This is my current serial story that I am posting on my blog "Tales from a Modern Bard". It's a Arthurian retelling from Mordred's point of view. It's very loosely based, and that was intended, so if you are a purist, this is probably not a story for you. If you want to find out more, visit the link below. I hope you enjoy! I always appriciate constructive comments so don't be afraid to leave one. But flamers will be ignored.

Rated PG-13 to be safe, for violence and angst, mostly in later chapters.

Chapter One


I had no recollection where I had come from, except that my name was Mordred, and that my parents had died in a fire when I was only a babe. No one knew their names, and I suspect that the one I carry was not the name given to me at birth. But it mattered little, when all was said and done, for it would be the name of Mordred that would be remembered. But it would be a long time before that would happen, and many things must be explained before the telling of those events.

            I had lived on the streets for as long as I could remember. I don’t recall who had cared for me as a babe and small child after the death of my parents, but they obviously cared little, for even my earliest recollections held no kindly adults looking after me, but only squalor of streets, other filthy children I was grouped with begging there, mostly invisible to the passers by, and starving for want of nothing more in life than a simple crust of bread.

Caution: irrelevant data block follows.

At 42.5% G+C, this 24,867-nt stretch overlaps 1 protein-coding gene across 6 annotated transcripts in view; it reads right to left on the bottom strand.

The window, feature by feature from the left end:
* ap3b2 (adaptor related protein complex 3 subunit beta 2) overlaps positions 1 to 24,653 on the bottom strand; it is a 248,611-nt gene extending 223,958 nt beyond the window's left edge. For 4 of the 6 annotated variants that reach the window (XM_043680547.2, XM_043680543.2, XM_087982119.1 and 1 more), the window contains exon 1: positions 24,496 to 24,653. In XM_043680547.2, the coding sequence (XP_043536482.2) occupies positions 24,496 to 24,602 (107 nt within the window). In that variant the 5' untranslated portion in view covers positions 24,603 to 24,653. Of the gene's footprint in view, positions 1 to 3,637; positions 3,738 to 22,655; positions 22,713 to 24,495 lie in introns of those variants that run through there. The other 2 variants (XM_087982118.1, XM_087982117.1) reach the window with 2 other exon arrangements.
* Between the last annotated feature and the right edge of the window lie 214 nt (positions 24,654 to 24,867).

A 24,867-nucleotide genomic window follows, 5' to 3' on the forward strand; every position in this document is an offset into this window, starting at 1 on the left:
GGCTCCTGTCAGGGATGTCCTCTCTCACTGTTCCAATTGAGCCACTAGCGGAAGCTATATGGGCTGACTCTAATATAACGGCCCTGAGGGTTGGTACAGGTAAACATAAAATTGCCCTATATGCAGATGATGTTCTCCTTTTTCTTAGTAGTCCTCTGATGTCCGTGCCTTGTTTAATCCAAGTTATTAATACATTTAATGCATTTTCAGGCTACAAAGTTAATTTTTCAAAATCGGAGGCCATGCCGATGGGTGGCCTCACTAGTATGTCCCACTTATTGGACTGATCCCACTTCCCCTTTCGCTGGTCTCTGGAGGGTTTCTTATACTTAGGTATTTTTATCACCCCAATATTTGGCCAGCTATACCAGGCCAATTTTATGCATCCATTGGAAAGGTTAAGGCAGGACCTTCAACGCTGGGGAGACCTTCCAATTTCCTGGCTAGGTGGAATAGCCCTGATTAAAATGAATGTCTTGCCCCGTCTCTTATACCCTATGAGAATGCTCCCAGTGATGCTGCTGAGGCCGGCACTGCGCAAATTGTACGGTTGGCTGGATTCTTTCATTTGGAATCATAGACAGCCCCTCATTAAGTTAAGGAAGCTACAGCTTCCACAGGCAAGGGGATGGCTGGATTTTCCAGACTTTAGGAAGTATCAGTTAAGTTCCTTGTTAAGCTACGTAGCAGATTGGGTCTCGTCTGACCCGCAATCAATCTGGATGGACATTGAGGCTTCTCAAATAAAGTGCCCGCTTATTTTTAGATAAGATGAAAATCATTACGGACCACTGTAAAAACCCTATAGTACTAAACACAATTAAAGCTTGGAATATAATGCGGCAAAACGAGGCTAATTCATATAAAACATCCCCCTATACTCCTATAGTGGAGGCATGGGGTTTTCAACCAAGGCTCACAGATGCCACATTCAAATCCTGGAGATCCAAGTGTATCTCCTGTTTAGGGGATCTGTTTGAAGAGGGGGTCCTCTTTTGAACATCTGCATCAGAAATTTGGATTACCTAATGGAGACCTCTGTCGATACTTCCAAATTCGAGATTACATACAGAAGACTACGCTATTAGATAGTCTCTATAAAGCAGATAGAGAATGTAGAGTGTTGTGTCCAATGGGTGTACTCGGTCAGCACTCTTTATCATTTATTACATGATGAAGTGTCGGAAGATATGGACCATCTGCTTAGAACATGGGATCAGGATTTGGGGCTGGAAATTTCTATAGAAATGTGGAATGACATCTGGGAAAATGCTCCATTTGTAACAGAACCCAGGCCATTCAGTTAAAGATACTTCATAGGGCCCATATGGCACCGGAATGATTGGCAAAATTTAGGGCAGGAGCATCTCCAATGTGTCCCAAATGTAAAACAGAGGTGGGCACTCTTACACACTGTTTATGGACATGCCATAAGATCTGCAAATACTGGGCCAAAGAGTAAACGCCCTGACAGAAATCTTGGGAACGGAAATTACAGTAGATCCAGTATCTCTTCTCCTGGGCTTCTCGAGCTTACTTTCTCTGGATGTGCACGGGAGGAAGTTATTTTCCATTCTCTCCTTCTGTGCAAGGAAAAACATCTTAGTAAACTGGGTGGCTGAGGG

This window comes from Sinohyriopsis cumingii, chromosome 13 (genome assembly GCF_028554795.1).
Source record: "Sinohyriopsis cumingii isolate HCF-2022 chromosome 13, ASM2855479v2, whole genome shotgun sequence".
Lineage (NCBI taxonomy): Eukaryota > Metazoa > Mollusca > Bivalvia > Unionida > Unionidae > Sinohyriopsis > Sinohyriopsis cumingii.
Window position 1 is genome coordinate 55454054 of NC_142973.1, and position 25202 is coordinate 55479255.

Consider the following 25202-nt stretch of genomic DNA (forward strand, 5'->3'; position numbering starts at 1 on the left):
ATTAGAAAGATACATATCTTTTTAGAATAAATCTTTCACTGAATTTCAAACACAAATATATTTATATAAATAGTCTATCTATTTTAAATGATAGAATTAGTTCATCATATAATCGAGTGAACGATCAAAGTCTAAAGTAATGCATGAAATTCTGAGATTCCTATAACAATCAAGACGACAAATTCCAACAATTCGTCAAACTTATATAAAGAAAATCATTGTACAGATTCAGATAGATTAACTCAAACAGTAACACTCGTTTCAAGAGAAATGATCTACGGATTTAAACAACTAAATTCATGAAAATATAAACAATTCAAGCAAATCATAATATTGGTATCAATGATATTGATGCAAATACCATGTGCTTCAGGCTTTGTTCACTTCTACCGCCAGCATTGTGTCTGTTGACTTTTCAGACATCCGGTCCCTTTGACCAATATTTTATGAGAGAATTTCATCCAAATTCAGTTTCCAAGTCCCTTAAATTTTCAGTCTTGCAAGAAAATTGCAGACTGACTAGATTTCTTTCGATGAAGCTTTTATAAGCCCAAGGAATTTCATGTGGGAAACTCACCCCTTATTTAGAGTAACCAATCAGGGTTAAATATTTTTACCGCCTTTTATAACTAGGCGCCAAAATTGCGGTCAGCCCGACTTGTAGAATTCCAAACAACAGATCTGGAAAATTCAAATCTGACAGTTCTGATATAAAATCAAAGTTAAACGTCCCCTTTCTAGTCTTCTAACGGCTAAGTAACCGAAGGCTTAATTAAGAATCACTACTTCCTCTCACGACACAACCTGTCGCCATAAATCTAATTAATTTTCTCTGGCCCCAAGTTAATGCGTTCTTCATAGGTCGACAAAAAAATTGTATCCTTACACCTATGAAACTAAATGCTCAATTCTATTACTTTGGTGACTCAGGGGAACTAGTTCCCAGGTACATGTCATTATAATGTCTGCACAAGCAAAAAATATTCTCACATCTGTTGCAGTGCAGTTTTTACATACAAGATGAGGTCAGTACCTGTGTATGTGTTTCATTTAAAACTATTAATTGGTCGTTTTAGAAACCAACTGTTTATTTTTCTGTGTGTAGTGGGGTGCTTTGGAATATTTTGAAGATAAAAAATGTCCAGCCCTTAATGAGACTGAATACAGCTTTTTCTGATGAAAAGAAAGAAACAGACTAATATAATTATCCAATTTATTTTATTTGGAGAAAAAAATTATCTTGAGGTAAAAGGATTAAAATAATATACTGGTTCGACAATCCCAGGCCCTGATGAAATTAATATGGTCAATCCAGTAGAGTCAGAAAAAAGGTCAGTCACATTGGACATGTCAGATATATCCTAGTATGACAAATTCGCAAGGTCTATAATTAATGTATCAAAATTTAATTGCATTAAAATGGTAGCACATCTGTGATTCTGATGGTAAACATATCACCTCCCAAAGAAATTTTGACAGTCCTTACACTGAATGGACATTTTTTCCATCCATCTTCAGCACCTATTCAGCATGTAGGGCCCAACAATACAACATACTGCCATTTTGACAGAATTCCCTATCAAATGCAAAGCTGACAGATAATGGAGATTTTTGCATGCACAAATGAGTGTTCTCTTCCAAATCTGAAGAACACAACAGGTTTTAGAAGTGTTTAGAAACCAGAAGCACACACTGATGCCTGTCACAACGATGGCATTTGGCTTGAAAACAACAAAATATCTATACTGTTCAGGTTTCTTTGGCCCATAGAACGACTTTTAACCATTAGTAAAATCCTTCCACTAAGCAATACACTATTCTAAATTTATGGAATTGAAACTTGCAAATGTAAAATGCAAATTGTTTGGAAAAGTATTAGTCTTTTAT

Until she came.

            I still remember that day with the utmost vividness and will until I am on my deathbed, partly with the awe I felt on that day, but mostly with a shudder that I knew to adopt later once I had discovered the full meaning of our fated meeting.

            She was always the kind of person who can take charge of a room, or any place she decides to go—I will have to always admit that to her favor. Her presence was mesmerizing, and her smile was the same, but could so easily turn chilling when she chose. Or when you knew what lay behind it. But her presence was why she caught my attention that day when I was begging in the market. She carried herself like a lady as I suppose in her own right, she was, and there were few ladies who came to the small fishing village I lived in. I was about five or six at the time, though my real age was never truly determined, and I remember wondering what had brought her there. How strange and horrifying it would have been to the filthy child I was to know then that it had been me who brought her there.

            She did not seek me out straight away, though her eyes did meet mine as she passed and she offered a smile to the poor orphan who stood, filthy and half frozen on the street. It was not until the next day that she came back to speak to me. I was startled, for no one, especially ladies, ever spoke to the street rabble. If they wanted to be kind they would toss a scrap of food or a farthing, but never would they stop to speak, but this lady did.

            “What is your name?” she asked me.

            It took me a moment to reply to the uncommon question and find my voice. “I am called Mordred, my lady.”

            She smiled at that. “My name is Morgan la Fay,” she told me in return. “Do you have anyone to care for you, Mordred?”

            I shook my head. “No, my lady.”

            “I’m in need of an apprentice. I like the looks of you. Would you like a home, a bed and food?”

            I didn’t know what to say. Of course I did, but the fact a lady was offering it to me…I should have taken caution, but I was only a child, and I was hungry and cold, and she was uncommonly beautiful to the eyes of a naive boy, so I simply nodded. She smiled again and took my hand.

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